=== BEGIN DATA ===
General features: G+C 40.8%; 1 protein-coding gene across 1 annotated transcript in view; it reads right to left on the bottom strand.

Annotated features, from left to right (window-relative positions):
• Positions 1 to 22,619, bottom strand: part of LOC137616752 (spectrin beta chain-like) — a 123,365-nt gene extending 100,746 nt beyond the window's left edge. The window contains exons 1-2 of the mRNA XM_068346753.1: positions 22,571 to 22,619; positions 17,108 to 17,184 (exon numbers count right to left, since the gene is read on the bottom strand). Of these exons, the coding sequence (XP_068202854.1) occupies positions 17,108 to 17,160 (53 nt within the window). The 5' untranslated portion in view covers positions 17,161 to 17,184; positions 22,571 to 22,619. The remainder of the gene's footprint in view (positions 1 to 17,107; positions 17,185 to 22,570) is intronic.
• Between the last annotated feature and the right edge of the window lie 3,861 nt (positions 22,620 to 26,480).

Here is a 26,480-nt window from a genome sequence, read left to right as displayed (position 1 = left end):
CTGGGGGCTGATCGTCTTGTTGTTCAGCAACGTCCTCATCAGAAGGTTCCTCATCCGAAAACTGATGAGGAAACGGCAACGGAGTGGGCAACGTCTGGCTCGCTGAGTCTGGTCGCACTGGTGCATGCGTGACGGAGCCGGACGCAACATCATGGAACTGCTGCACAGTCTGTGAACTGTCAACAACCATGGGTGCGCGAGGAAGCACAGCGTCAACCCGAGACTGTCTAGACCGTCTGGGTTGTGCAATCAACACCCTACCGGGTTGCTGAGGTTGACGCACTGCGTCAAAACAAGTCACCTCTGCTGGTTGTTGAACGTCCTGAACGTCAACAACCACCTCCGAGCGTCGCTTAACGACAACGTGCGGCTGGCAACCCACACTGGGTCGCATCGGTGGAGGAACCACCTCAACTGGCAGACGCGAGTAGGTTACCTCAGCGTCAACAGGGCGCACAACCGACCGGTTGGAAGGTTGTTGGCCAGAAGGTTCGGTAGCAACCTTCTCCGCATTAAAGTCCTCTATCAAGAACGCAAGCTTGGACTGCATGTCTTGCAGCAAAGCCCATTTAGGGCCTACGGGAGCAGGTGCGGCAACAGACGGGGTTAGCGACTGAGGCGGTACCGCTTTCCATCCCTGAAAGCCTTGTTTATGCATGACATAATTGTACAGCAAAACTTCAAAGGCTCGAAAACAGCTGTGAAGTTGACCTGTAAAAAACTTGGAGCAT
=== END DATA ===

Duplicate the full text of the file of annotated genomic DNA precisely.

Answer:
General features: G+C 40.8%; 1 protein-coding gene across 1 annotated transcript in view; it reads right to left on the bottom strand.

Annotated features, from left to right (window-relative positions):
• Positions 1 to 22,619, bottom strand: part of LOC137616752 (spectrin beta chain-like) — a 123,365-nt gene extending 100,746 nt beyond the window's left edge. The window contains exons 1-2 of the mRNA XM_068346753.1: positions 22,571 to 22,619; positions 17,108 to 17,184 (exon numbers count right to left, since the gene is read on the bottom strand). Of these exons, the coding sequence (XP_068202854.1) occupies positions 17,108 to 17,160 (53 nt within the window). The 5' untranslated portion in view covers positions 17,161 to 17,184; positions 22,571 to 22,619. The remainder of the gene's footprint in view (positions 1 to 17,107; positions 17,185 to 22,570) is intronic.
• Between the last annotated feature and the right edge of the window lie 3,861 nt (positions 22,620 to 26,480).

Here is a 26,480-nt window from a genome sequence, read left to right as displayed (position 1 = left end):
CTGGGGGCTGATCGTCTTGTTGTTCAGCAACGTCCTCATCAGAAGGTTCCTCATCCGAAAACTGATGAGGAAACGGCAACGGAGTGGGCAACGTCTGGCTCGCTGAGTCTGGTCGCACTGGTGCATGCGTGACGGAGCCGGACGCAACATCATGGAACTGCTGCACAGTCTGTGAACTGTCAACAACCATGGGTGCGCGAGGAAGCACAGCGTCAACCCGAGACTGTCTAGACCGTCTGGGTTGTGCAATCAACACCCTACCGGGTTGCTGAGGTTGACGCACTGCGTCAAAACAAGTCACCTCTGCTGGTTGTTGAACGTCCTGAACGTCAACAACCACCTCCGAGCGTCGCTTAACGACAACGTGCGGCTGGCAACCCACACTGGGTCGCATCGGTGGAGGAACCACCTCAACTGGCAGACGCGAGTAGGTTACCTCAGCGTCAACAGGGCGCACAACCGACCGGTTGGAAGGTTGTTGGCCAGAAGGTTCGGTAGCAACCTTCTCCGCATTAAAGTCCTCTATCAAGAACGCAAGCTTGGACTGCATGTCTTGCAGCAAAGCCCATTTAGGGCCTACGGGAGCAGGTGCGGCAACAGACGGGGTTAGCGACTGAGGCGGTACCGCTTTCCATCCCTGAAAGCCTTGTTTATGCATGACATAATTGTACAGCAAAACTTCAAAGGCTCGAAAACAGCTGTGAAGTTGACCTGTAAAAAACTTGGAGCAT